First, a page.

Two decades ago, Congress overwhelmingly approved and President Bill Clinton enthusiastically signed the Religious Freedom Restoration Act. But now that the 1993 law is being used to challenge the Obama administration’s requirement that employer health plans include contraceptive services, some supporters of the law are having second thoughts, and several organizations want the Supreme Court to declare it unconstitutional. That would be a mistake.
The law was a response to a 1990 Supreme Court decision involving two Oregon men who had been denied unemployment benefits after they were fired for using the hallucinogenic drug peyote during a Native American religious rite. In his decision for the majority, Justice Antonin Scalia upheld the government’s right to deny the benefits on the grounds that a religious motivation doesn’t entitle a believer to disobey a generally applicable criminal law.
Congress, in turn, passed the Religious Freedom Restoration Act, which says the government may “substantially burden a person’s exercise of religion” only if necessary to further a “compelling government interest” and only if the law in question is the “least restrictive means” of achieving that interest.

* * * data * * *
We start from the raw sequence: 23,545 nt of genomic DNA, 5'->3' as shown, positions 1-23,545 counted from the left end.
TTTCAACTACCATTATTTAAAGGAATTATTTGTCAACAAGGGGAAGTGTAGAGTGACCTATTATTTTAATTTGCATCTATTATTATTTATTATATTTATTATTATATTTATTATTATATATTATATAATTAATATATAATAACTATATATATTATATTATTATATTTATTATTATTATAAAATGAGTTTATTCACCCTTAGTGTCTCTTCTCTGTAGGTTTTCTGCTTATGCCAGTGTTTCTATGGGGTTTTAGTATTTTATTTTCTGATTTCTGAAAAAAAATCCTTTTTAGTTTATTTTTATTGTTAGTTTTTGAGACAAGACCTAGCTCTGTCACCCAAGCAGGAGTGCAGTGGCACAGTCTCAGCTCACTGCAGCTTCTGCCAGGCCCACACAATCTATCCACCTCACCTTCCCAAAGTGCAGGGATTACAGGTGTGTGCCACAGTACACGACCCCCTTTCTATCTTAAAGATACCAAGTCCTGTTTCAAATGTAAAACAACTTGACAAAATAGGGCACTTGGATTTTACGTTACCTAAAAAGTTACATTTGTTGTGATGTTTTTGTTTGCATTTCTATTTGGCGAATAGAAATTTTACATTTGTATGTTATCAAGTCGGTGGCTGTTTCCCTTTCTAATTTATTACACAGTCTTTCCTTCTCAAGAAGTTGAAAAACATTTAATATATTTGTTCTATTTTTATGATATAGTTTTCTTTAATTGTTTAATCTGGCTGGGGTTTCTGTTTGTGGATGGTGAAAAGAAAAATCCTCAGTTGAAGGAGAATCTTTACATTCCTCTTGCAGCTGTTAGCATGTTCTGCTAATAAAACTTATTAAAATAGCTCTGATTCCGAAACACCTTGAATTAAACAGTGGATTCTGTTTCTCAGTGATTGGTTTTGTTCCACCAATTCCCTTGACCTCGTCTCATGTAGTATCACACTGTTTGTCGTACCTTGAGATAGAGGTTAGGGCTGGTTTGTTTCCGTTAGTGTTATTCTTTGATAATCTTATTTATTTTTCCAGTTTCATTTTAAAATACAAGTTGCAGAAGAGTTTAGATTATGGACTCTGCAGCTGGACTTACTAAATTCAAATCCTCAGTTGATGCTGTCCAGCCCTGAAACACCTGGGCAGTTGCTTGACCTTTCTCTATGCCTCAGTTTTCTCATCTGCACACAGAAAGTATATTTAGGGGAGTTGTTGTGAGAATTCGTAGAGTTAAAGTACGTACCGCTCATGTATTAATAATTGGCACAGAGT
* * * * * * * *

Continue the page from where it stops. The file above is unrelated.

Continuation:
Next month the Supreme Court will hear arguments in two cases in which owners of for-profit businesses argue that the law allows them to disregard the contraceptive mandate because of their religious objections. We hope and expect that the court will reject their claim. The law refers to burdens on “a person’s exercise of religion,” not a corporation’s, and the burden must be substantial. Providing insurance coverage for a woman who uses it to obtain contraceptives no more implicates an employer in her decision than does the payment of her salary, which can also be spent on birth control.
Finally, ensuring that women have access to preventive health care is clearly a compelling interest.
The Religious Freedom Restoration Act is a balanced effort to protect religious liberty.
Properly interpreted, it doesn’t require the court to weaken the contraceptive mandate.
Los Angeles Times